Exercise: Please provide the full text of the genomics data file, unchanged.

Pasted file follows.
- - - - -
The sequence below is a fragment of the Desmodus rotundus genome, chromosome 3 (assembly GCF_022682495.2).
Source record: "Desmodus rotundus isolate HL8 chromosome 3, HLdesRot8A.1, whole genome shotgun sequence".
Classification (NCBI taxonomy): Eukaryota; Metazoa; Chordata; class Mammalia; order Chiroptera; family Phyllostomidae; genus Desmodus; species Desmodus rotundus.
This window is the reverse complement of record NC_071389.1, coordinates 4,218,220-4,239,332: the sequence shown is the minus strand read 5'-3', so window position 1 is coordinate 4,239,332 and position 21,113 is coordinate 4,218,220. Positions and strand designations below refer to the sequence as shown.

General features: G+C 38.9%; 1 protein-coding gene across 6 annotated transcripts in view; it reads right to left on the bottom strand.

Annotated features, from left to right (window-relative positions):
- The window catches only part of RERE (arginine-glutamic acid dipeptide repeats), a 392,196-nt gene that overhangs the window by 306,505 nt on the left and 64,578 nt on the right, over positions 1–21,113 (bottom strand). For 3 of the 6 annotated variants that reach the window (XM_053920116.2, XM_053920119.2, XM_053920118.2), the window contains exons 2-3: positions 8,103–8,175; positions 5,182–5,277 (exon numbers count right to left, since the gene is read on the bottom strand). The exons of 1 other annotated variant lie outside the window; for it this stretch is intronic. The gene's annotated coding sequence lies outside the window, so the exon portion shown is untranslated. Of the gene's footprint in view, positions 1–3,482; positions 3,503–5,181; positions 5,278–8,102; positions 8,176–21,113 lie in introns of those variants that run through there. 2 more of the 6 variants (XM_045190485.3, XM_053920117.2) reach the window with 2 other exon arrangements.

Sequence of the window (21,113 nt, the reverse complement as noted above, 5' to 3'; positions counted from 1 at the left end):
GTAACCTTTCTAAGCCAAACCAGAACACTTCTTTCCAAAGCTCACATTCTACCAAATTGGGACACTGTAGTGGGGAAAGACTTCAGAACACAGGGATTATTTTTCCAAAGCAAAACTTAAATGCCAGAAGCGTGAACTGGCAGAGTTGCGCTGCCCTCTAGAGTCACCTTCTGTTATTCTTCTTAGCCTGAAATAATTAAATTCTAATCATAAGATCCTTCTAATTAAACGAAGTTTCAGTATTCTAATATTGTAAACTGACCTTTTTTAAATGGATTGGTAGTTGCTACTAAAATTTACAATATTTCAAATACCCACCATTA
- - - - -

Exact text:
The sequence below is a fragment of the Desmodus rotundus genome, chromosome 3 (assembly GCF_022682495.2).
Source record: "Desmodus rotundus isolate HL8 chromosome 3, HLdesRot8A.1, whole genome shotgun sequence".
Classification (NCBI taxonomy): Eukaryota; Metazoa; Chordata; class Mammalia; order Chiroptera; family Phyllostomidae; genus Desmodus; species Desmodus rotundus.
This window is the reverse complement of record NC_071389.1, coordinates 4,218,220-4,239,332: the sequence shown is the minus strand read 5'-3', so window position 1 is coordinate 4,239,332 and position 21,113 is coordinate 4,218,220. Positions and strand designations below refer to the sequence as shown.

General features: G+C 38.9%; 1 protein-coding gene across 6 annotated transcripts in view; it reads right to left on the bottom strand.

Annotated features, from left to right (window-relative positions):
- The window catches only part of RERE (arginine-glutamic acid dipeptide repeats), a 392,196-nt gene that overhangs the window by 306,505 nt on the left and 64,578 nt on the right, over positions 1–21,113 (bottom strand). For 3 of the 6 annotated variants that reach the window (XM_053920116.2, XM_053920119.2, XM_053920118.2), the window contains exons 2-3: positions 8,103–8,175; positions 5,182–5,277 (exon numbers count right to left, since the gene is read on the bottom strand). The exons of 1 other annotated variant lie outside the window; for it this stretch is intronic. The gene's annotated coding sequence lies outside the window, so the exon portion shown is untranslated. Of the gene's footprint in view, positions 1–3,482; positions 3,503–5,181; positions 5,278–8,102; positions 8,176–21,113 lie in introns of those variants that run through there. 2 more of the 6 variants (XM_045190485.3, XM_053920117.2) reach the window with 2 other exon arrangements.

Sequence of the window (21,113 nt, the reverse complement as noted above, 5' to 3'; positions counted from 1 at the left end):
GTAACCTTTCTAAGCCAAACCAGAACACTTCTTTCCAAAGCTCACATTCTACCAAATTGGGACACTGTAGTGGGGAAAGACTTCAGAACACAGGGATTATTTTTCCAAAGCAAAACTTAAATGCCAGAAGCGTGAACTGGCAGAGTTGCGCTGCCCTCTAGAGTCACCTTCTGTTATTCTTCTTAGCCTGAAATAATTAAATTCTAATCATAAGATCCTTCTAATTAAACGAAGTTTCAGTATTCTAATATTGTAAACTGACCTTTTTTAAATGGATTGGTAGTTGCTACTAAAATTTACAATATTTCAAATACCCACCATTA